Brexit: £50bn divorce bill ‘agreed’ according to reports

British Secretary of State for Exiting the European Union David Davis (AP Photo/Virginia Mayo)
British Secretary of State for Exiting the European Union David Davis (AP Photo/Virginia Mayo)
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The UK has given in to pressure from the EU and will pay almost £50 billion as part of a Brexit ‘divorce bill’, it emerged last night.

Reports suggest British negotiators have accepted gross liabilities to the EU totalling €100bn (£89bn), but that net payments would be around half that figure.

A settlement of £49bn would leave the sensitive issue of the Irish border as the only roadblock to approval for trade talks to begin, with a week remaining until a December 4 deadline ahead of next month’s European Council meeting.

However, it would also expose Theresa May’s government, which initially suggested a settlement figure of £20bn, to attacks from Brexit supporters in her own party.

The news came as Brexit secretary David Davis faced formal censure for holding the House of Commons in contempt after handing MPs an 850-page dossier on the economic impact of Brexit that critics claimed does “not contain any actual impact analysis”.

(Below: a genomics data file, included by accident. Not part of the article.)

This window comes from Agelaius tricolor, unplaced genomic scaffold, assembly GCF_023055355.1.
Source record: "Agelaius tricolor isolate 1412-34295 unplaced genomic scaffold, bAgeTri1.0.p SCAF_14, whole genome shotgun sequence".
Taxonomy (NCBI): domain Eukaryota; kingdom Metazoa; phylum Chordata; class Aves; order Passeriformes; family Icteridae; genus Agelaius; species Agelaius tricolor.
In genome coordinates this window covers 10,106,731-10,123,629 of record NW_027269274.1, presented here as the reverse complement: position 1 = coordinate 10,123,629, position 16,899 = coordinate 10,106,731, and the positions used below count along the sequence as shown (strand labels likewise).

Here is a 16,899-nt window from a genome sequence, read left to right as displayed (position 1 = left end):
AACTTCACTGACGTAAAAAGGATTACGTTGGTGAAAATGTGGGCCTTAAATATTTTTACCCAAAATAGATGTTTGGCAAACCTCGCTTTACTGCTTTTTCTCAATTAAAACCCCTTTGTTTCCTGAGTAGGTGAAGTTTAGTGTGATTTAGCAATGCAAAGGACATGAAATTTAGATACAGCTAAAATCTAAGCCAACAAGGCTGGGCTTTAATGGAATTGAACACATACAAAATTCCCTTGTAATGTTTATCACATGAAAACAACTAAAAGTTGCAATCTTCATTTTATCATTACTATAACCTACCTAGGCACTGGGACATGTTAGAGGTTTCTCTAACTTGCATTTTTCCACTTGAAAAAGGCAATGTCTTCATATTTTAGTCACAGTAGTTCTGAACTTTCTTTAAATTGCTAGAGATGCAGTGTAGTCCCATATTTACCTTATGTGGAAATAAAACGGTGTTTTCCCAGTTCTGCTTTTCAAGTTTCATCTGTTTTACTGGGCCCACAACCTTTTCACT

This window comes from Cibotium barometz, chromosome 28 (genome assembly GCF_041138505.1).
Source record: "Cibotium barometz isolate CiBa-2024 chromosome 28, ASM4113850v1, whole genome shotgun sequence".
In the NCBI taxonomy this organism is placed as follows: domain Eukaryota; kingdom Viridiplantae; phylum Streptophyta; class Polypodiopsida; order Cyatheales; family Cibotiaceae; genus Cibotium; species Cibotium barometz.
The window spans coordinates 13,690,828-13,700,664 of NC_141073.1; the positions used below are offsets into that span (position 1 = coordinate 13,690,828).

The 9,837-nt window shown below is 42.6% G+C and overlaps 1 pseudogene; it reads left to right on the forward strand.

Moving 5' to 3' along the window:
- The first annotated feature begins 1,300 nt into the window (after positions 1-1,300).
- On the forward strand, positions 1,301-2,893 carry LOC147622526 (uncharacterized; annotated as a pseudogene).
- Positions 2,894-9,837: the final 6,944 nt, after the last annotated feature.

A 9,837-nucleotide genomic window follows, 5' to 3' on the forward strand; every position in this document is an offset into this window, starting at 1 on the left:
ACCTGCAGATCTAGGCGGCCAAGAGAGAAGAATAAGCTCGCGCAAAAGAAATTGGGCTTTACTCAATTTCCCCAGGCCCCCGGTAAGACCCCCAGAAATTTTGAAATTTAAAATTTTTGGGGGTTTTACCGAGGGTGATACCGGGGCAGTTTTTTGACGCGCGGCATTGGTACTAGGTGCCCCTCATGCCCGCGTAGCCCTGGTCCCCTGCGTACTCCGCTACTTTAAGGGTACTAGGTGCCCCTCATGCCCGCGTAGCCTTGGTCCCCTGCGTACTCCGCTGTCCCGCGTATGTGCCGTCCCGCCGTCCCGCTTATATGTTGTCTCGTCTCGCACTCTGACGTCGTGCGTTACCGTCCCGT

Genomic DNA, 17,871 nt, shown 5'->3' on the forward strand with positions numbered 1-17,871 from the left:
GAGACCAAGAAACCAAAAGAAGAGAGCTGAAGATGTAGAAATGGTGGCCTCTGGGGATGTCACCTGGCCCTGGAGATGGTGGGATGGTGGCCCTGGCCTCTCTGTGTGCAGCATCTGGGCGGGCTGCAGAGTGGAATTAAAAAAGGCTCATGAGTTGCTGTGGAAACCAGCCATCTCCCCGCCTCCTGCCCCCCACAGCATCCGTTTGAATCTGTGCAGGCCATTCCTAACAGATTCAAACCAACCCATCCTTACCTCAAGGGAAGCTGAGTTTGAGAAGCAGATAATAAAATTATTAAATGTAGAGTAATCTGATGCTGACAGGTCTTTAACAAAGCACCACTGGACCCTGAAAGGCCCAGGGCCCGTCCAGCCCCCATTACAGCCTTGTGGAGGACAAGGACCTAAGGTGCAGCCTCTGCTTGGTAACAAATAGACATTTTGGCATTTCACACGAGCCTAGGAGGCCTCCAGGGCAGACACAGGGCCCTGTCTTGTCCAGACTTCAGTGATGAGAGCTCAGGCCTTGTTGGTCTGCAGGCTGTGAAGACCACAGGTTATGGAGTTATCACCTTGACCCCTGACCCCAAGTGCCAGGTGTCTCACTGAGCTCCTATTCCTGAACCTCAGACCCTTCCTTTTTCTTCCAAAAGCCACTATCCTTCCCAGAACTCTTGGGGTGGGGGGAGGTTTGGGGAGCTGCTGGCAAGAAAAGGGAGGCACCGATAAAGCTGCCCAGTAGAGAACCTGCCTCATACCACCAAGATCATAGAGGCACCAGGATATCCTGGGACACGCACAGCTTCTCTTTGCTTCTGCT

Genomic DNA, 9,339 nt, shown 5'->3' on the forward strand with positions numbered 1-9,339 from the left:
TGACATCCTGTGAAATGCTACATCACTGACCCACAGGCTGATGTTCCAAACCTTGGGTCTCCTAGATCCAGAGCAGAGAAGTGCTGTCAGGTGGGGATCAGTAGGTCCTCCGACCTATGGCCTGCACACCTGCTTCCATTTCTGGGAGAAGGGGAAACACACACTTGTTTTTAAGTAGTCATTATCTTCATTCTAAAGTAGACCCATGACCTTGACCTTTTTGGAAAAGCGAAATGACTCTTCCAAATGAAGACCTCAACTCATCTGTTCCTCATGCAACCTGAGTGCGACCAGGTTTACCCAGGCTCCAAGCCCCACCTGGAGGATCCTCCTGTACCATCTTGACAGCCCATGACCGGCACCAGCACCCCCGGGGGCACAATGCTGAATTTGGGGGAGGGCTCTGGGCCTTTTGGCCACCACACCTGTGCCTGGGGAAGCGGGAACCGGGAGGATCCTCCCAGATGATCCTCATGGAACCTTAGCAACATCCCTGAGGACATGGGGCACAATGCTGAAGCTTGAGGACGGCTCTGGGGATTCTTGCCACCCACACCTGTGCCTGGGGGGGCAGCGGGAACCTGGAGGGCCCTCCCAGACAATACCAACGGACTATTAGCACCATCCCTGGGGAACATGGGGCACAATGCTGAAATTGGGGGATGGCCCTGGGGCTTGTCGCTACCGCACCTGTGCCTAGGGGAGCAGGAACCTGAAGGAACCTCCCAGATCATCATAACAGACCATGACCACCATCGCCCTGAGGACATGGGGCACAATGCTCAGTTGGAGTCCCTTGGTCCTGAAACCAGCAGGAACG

A complaint was sent to the Commons speaker by SNP MP Pete Wishart after Mr Davis’ department insisted that documents promised to MPs and Scottish ministers had to be redacted. The study of 58 economic sectors delivered on Monday night does not contain any sensitive economic data, prompting the chairman of the Commons Exiting the EU Committee to summon Mr Davis to an urgent meeting.

The Brexit secretary was forced to release the information to the committee following a House of Commons motion, and the Scottish Secretary David Mundell also said it would be shared with the Scottish Government.

However, Scottish Brexit minister Michael Russell complained that the dossier contains no impact analysis, and called on the UK government to “be up front with people and publish these reports immediately”.

The Department for Exiting the EU (Dexeu) says the full information could not be disclosed because of its commercial sensitivity and potential to undermine talks in Brussels, and Mr Davis was backed by Number 10.

MPs reacted with anger when junior Brexit department minister Robin Walker was sent to respond to an urgent question yesterday from shadow Brexit secretary Sir Keir Starmer. There were cries of “Where is he?” as Mr Walker rose to speak.

Sir Keir said: “Whether [Mr Davis] is in contempt of Parliament is a matter we will come to at a later date, but he is certainly treating parliament with contempt.”